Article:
7.16 UPDATE syntax

UPDATE [LOW_PRIORITY] tbl_name SET col_name1=expr1,col_name2=expr2,...
    [WHERE where_definition] [LIMIT #]

UPDATE updates columns in existing table rows with new values. The SET clause indicates which columns to modify and the values they should be given. The WHERE clause, if given, specifies which rows should be updated. Otherwise all rows are updated.

If you specify the keyword LOW_PRIORITY, execution of the UPDATE is delayed until no other clients are reading from the table.

If you access a column from tbl_name in an expression, UPDATE uses the current value of the column. For example, the following statement sets the age column to one more than its current value:

mysql> UPDATE persondata SET age=age+1;

UPDATE assignments are evaluated from left to right. For example, the following statement doubles the age column, then increments it:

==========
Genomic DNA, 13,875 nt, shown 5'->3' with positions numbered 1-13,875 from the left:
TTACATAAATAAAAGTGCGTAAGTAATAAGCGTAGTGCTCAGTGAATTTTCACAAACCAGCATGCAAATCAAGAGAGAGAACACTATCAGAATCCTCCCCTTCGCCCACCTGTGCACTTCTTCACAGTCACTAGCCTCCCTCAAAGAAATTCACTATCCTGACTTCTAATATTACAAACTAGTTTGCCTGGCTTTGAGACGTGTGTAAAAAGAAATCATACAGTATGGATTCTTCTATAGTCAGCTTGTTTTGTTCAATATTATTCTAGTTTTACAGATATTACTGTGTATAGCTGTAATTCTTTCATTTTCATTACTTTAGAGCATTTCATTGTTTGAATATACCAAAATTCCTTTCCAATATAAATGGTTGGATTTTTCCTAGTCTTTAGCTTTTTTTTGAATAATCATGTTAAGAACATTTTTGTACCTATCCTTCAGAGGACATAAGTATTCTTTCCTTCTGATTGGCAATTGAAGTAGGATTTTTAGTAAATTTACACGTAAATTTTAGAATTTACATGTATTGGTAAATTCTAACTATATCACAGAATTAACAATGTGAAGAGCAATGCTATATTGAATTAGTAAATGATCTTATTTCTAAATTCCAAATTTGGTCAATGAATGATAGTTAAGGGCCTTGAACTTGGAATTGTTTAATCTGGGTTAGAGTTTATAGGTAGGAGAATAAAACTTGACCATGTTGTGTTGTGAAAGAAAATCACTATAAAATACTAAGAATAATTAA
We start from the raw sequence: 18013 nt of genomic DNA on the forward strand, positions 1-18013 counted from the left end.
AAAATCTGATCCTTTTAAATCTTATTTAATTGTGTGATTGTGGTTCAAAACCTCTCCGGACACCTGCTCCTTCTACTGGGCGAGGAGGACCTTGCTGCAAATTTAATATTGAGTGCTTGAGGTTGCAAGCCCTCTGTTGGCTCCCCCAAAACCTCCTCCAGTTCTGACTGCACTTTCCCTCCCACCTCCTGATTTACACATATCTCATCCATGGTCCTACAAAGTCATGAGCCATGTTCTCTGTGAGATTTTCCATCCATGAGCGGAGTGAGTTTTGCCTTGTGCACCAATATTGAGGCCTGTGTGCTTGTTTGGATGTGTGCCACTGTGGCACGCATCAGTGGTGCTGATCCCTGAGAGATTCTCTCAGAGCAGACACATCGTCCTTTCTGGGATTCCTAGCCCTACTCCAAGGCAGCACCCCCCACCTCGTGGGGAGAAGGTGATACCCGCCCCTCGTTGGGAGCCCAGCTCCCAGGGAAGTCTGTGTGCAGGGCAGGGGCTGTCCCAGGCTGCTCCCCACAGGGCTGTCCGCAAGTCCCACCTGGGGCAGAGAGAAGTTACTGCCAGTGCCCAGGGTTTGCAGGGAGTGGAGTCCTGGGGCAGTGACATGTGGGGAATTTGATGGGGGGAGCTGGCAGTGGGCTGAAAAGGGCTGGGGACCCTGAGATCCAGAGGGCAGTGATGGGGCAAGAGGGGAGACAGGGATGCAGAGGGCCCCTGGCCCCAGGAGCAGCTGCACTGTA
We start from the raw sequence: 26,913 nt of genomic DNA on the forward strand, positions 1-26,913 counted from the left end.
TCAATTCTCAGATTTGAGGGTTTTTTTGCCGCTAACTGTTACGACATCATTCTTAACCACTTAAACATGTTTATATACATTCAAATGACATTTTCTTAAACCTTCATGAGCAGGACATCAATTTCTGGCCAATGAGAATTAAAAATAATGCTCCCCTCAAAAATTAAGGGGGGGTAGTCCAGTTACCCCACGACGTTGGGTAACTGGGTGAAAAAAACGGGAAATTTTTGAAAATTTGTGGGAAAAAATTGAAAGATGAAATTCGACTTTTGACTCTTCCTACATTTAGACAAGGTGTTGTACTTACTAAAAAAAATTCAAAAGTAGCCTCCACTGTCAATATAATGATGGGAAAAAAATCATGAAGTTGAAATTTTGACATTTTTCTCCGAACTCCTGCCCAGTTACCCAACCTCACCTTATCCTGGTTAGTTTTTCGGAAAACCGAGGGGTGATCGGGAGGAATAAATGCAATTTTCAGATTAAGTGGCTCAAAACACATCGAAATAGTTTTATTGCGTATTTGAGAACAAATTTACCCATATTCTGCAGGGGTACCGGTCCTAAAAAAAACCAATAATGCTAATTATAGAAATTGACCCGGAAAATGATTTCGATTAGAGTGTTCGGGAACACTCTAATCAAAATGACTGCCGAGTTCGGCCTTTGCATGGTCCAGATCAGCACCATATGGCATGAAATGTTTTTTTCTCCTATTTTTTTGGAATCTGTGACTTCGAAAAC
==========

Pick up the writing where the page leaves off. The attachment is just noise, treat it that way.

mysql> UPDATE persondata SET age=age*2, age=age+1;

If you set a column to the value it currently has, MySQL notices this and doesn't update it.

UPDATE returns the number of rows that were actually changed. In MySQL 3.22 or later, the C API function mysql_info() returns the number of rows that were matched and updated and the number of warnings that occurred during the UPDATE.

In MySQL 3.23 you can use LIMIT # to ensure that only a given number of rows are changed.